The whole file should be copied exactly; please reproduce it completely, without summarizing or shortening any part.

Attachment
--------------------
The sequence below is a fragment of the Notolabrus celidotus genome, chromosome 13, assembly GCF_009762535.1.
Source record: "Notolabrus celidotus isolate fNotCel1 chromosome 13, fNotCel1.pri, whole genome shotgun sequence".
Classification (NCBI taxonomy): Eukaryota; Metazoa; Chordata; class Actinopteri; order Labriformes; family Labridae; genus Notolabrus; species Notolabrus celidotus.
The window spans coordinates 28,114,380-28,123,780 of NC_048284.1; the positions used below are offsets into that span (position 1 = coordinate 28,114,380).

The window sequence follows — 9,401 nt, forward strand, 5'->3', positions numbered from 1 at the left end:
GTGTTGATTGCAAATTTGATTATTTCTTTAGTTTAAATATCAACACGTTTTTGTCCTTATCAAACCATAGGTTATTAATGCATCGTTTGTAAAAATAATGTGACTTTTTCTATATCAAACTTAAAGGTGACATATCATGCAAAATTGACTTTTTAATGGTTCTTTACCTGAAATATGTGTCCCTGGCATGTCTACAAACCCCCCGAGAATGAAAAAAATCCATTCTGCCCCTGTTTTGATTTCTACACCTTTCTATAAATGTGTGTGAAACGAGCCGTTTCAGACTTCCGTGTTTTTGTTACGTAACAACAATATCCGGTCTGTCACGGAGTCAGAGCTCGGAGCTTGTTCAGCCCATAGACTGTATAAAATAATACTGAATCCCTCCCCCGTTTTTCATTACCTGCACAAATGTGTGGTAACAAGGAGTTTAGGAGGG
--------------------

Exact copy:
The sequence below is a fragment of the Notolabrus celidotus genome, chromosome 13, assembly GCF_009762535.1.
Source record: "Notolabrus celidotus isolate fNotCel1 chromosome 13, fNotCel1.pri, whole genome shotgun sequence".
Classification (NCBI taxonomy): Eukaryota; Metazoa; Chordata; class Actinopteri; order Labriformes; family Labridae; genus Notolabrus; species Notolabrus celidotus.
The window spans coordinates 28,114,380-28,123,780 of NC_048284.1; the positions used below are offsets into that span (position 1 = coordinate 28,114,380).

The window sequence follows — 9,401 nt, forward strand, 5'->3', positions numbered from 1 at the left end:
GTGTTGATTGCAAATTTGATTATTTCTTTAGTTTAAATATCAACACGTTTTTGTCCTTATCAAACCATAGGTTATTAATGCATCGTTTGTAAAAATAATGTGACTTTTTCTATATCAAACTTAAAGGTGACATATCATGCAAAATTGACTTTTTAATGGTTCTTTACCTGAAATATGTGTCCCTGGCATGTCTACAAACCCCCCGAGAATGAAAAAAATCCATTCTGCCCCTGTTTTGATTTCTACACCTTTCTATAAATGTGTGTGAAACGAGCCGTTTCAGACTTCCGTGTTTTTGTTACGTAACAACAATATCCGGTCTGTCACGGAGTCAGAGCTCGGAGCTTGTTCAGCCCATAGACTGTATAAAATAATACTGAATCCCTCCCCCGTTTTTCATTACCTGCACAAATGTGTGGTAACAAGGAGTTTAGGAGGG